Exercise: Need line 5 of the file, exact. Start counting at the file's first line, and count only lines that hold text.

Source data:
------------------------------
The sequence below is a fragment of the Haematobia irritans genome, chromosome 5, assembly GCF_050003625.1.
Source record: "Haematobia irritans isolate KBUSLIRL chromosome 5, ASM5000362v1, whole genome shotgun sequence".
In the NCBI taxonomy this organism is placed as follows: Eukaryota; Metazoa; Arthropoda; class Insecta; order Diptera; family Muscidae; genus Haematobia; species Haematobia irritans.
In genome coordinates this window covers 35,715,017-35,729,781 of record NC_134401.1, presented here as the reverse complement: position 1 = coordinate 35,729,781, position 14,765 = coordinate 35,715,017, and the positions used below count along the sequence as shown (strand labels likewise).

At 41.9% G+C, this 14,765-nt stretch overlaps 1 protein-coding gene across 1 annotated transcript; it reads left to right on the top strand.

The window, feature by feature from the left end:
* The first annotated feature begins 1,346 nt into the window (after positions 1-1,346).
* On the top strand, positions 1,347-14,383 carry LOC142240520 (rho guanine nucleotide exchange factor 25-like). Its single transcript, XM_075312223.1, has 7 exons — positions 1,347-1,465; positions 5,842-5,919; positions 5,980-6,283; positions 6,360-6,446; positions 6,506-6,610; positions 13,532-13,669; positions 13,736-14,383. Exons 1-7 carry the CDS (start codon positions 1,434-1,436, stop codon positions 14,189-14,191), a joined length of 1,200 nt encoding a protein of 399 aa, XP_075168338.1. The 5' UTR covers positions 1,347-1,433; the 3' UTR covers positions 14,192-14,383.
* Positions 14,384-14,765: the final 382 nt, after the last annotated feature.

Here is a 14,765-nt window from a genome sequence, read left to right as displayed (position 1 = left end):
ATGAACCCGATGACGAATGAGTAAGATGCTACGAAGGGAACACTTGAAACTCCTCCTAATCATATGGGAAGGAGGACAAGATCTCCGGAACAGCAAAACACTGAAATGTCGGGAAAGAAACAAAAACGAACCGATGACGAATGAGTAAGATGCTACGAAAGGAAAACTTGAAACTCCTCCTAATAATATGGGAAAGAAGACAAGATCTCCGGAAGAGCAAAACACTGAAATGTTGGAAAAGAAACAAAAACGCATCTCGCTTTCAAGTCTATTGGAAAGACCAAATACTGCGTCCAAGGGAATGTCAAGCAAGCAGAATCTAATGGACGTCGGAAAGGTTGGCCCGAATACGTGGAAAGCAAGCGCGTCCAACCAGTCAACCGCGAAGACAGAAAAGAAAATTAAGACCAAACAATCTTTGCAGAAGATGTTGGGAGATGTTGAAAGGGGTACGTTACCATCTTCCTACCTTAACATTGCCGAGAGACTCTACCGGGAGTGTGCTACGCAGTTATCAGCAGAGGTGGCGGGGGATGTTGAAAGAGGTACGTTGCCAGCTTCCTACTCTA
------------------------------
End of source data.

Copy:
At 41.9% G+C, this 14,765-nt stretch overlaps 1 protein-coding gene across 1 annotated transcript; it reads left to right on the top strand.